Smith, Alphonso C. "Charles Duncan McIver, the Educational Statesman," Dissertation, University of North Carolina, 1912

      Smith, William. "Charles Duncan McIver," (Greensboro: J.J. Stone & Company, 1907), (accessed February 8, 2012) Link

      The First Graduating Class of the North Carolina State Normal and Industrial School, University Archives Photograph Collection, UA 104.4.005, University Archives and Manuscripts, The University of North Carolina at Greensboro, (accessed December 28, 2011) Link

      Waymarking.com. "Charles Duncan McIver," (accessed December 29, 2011) Link

  • Public Site

    Yes

  • Materials & Techniques

    Bronze statue, bronze plaques, and a granite base.

  • Sponsors

    Schoolchildren in North Carolina collected $3,000 for the construction of the monument by North Carolina Day in 1911. The remainder of the monument costs were paid for by the North Carolina Historical Commission. The committee appointed to commemorate McIver, which was led by Chairman James Y. Joyner and included Francis Preston Venable, Col. William H. Osborn, Mrs. Lindsay Patterson, and Josephus Daniels, began to work on creating a monument in honor of McIver soon after his death in 1906.

  • Monument Dedication and Unveiling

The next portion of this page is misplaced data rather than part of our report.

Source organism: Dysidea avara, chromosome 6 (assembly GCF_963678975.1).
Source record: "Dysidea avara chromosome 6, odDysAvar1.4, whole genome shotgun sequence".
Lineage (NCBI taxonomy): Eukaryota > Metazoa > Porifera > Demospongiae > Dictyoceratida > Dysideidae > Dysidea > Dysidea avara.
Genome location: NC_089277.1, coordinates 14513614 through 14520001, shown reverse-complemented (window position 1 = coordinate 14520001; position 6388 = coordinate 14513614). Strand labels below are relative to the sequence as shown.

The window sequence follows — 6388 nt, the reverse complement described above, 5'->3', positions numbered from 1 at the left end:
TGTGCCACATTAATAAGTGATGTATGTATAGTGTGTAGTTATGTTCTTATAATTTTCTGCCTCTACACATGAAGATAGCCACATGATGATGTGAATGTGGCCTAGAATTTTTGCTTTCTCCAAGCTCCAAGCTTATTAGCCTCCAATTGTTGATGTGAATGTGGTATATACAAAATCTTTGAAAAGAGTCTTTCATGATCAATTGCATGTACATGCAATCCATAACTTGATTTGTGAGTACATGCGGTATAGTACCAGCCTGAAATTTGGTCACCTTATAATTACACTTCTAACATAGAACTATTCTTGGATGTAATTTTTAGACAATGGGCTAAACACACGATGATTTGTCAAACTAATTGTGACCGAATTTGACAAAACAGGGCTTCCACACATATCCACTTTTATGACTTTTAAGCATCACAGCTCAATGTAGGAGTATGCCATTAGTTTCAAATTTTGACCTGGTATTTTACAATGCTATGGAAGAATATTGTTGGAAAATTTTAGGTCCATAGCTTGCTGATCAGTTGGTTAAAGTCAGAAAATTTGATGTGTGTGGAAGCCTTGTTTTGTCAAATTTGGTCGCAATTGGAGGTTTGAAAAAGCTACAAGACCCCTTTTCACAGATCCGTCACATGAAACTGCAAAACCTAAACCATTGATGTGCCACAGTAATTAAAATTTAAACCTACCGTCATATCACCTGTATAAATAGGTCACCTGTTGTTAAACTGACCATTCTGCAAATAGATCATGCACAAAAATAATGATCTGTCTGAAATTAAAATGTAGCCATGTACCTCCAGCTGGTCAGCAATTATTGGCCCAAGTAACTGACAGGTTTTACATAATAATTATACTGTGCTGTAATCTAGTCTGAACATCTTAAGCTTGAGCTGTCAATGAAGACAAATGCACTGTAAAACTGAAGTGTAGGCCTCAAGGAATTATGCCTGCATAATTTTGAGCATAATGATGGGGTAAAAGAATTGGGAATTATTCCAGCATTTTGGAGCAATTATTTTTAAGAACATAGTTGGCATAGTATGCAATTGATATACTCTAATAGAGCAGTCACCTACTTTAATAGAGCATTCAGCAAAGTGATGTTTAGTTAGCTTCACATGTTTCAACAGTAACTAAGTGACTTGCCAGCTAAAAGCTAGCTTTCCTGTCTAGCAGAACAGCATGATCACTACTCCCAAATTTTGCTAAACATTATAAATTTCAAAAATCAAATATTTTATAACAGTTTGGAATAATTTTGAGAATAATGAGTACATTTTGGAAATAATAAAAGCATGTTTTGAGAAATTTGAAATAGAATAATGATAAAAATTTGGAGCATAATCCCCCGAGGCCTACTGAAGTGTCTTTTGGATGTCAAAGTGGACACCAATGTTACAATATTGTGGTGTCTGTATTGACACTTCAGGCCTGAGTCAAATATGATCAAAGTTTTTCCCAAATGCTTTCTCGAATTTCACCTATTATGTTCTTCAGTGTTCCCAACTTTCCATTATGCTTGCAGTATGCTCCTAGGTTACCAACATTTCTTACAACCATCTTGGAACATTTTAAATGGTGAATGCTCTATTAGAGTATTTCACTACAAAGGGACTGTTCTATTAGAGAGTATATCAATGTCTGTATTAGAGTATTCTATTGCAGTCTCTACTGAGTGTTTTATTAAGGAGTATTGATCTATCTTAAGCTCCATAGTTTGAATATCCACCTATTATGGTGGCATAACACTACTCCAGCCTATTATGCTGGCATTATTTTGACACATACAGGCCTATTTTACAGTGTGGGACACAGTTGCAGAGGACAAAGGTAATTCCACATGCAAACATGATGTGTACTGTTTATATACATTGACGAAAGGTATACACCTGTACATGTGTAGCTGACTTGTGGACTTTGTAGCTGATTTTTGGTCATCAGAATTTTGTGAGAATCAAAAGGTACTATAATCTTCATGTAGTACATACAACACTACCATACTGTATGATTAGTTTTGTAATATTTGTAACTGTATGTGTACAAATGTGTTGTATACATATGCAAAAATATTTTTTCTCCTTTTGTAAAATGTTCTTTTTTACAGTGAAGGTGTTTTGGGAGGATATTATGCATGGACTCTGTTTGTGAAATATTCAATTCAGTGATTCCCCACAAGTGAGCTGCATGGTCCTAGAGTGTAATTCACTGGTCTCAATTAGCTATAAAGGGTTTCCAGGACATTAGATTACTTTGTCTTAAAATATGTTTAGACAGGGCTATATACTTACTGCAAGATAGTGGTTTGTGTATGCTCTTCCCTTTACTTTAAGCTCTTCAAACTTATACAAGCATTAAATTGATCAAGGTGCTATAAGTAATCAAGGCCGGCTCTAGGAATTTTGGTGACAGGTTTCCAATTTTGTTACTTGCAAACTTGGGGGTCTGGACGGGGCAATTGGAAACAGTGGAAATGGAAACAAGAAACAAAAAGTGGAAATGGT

May 15, 1912

  • Subject Notes

    Beginning in 1881, Charles Duncan McIver devoted a quarter of a century to educational reform in North Carolina. After his death on September 17, 1906, friends and fellow educational reformers organized to raise funds for a monument in McIver's honor. The committee chairman, James Joyner, started corresponding with Mrs. McIver and sculptor Frederic Wellington Ruckstuhl about a proposed monument in honor of McIver by August 1910. The North Carolina General Assembly approved the monument's construction and location in the Capital Square on March 7, 1911.

  • Controversies

    The monument in Capital Square was criticized for inaccurately portraying McIver and for the monument’s representation of the educator. Even the committee felt the monument was more of an embarrassment than an accomplishment.

  • Location

    The monument stands close to the border of the square so that pedestrians and drivers are reminded of McIver's lifework as an educator in North Carolina whenever they pass Capitol Square. The original pedestal raised the sculpture of McIver above spectators; the newer pedestal renders the sculpture more approachable. The monument is located near the monument honoring Charles Brantley Aycock and the George Washington monument.

  • Former Locations

    The McIver monument originally faced Fayetteville Street; it was relocated to face Morgan Street in the late 1920s.

  • Post Dedication Use

    At the UNC Greensboro location, the monument is a gathering place to commemorate Institutional Founders Day at the university.

  • Approval Process

    The North Carolina General Assembly approved of the monument's location on March 7, 1911. It took Ruckstuhl two years to complete the statue and original monument.

Know anything else about this monument that isn't mentioned here? If you have additional information on this or any other monument in our collection fill out the form at the Contact Us link in the footer. Thank you.